Passover to the Lord’s Supper

‘Maundy Thursday’ is the Thursday of Holy Week when Christians remember Jesus eating the Passover meal with his disciples and bringing ‘the Lord’s Supper’ to life. Some Christians mark this day with foot-washing services. Others partake in different kinds of celebratory and commemorative meals. In the Old Testament and gospels we read about the Passover meal as one of the Jewish festivals. It was a mandated observance for all Jewish people. This identity-forming shared practice helped them remember God’s story. The meal is intended to be a kind of living story.


Because Jesus came, Christians don’t have to observe Passover annually the way we see the festivals celebrated throughout Scripture. In fact, Jesus gave us a new celebratory meal when he came – the Lord’s supper or communion. We, as ‘gentiles’ who have been grafted into Jesus’ whakapapa, are still connected to the remembrance and celebration in both of these stories through Jesus himself. And we can learn about the same God who delivered his people from slavery in Egypt by sitting down and reflecting on some of these traditions. 


On this strange Thursday of Holy Week, when Christians around the world are not gathering in person, some of our community gathered online today to remember the Exodus story and share the Lord’s supper together. We enjoyed this meal, remembering that Jesus was Jewish and would have grown up sharing this feast with his family every year. And in the middle of his context, he offered Christians a way to join in with God’s ongoing story of redemption and renewal by giving us a new Passover meal – the eucharist, the Lord’s supper, communion.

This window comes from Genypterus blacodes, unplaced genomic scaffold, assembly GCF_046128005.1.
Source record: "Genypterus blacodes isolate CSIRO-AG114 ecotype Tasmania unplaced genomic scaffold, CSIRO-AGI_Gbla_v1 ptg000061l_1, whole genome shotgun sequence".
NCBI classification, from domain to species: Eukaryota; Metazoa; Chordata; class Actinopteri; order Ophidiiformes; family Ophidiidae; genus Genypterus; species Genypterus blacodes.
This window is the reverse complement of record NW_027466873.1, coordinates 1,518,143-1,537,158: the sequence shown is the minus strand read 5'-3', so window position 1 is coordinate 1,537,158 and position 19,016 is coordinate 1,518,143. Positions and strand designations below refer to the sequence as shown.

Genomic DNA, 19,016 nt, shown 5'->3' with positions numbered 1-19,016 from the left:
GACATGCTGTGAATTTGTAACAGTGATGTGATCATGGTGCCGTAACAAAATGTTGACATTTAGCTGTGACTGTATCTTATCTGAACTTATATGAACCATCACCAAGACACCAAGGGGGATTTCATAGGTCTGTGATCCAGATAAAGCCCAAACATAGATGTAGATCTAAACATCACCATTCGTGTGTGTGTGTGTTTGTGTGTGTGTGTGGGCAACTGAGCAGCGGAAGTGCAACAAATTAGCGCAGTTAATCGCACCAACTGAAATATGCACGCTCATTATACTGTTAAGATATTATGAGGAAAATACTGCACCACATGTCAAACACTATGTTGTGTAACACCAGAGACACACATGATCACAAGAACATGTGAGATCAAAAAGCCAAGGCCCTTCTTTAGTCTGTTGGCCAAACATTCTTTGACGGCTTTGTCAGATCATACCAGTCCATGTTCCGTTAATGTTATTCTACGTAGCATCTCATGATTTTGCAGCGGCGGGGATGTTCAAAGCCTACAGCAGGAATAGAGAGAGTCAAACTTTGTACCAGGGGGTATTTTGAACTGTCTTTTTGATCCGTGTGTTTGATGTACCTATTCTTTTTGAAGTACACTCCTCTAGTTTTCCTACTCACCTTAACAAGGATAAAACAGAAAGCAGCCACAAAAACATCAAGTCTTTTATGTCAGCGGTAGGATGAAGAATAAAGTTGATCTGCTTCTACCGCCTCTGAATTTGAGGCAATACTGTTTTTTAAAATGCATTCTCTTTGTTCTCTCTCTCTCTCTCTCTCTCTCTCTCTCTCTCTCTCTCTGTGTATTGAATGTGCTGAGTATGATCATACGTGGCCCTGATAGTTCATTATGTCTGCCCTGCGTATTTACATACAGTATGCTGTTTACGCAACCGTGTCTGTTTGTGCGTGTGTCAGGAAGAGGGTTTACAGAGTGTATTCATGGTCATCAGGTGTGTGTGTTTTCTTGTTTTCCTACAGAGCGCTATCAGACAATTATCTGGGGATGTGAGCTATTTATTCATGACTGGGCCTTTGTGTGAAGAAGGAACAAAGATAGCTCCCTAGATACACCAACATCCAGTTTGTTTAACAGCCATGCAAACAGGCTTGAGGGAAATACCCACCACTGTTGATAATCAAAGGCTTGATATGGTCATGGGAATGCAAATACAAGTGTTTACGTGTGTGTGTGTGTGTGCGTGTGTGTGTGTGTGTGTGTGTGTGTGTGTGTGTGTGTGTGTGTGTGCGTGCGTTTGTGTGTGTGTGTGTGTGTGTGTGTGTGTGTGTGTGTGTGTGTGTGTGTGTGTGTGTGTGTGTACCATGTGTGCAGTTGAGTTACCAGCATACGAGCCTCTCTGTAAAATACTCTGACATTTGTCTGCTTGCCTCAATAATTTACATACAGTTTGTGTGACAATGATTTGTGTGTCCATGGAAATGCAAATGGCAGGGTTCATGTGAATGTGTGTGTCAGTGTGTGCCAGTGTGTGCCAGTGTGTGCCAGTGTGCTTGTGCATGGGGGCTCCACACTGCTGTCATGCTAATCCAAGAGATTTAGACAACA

We wanted to share this resource with you – for perusing or for participating! Have a read, or go ahead and follow this script and bring it to life within your bubble.



Here is a piece of music if you would like to reflect on the events of Jesus’ Thursday by listening. The Latin words mean Lamb of God, who takes away the sin of the world grant us peace.  Agnus Dei by Rufus Wainwright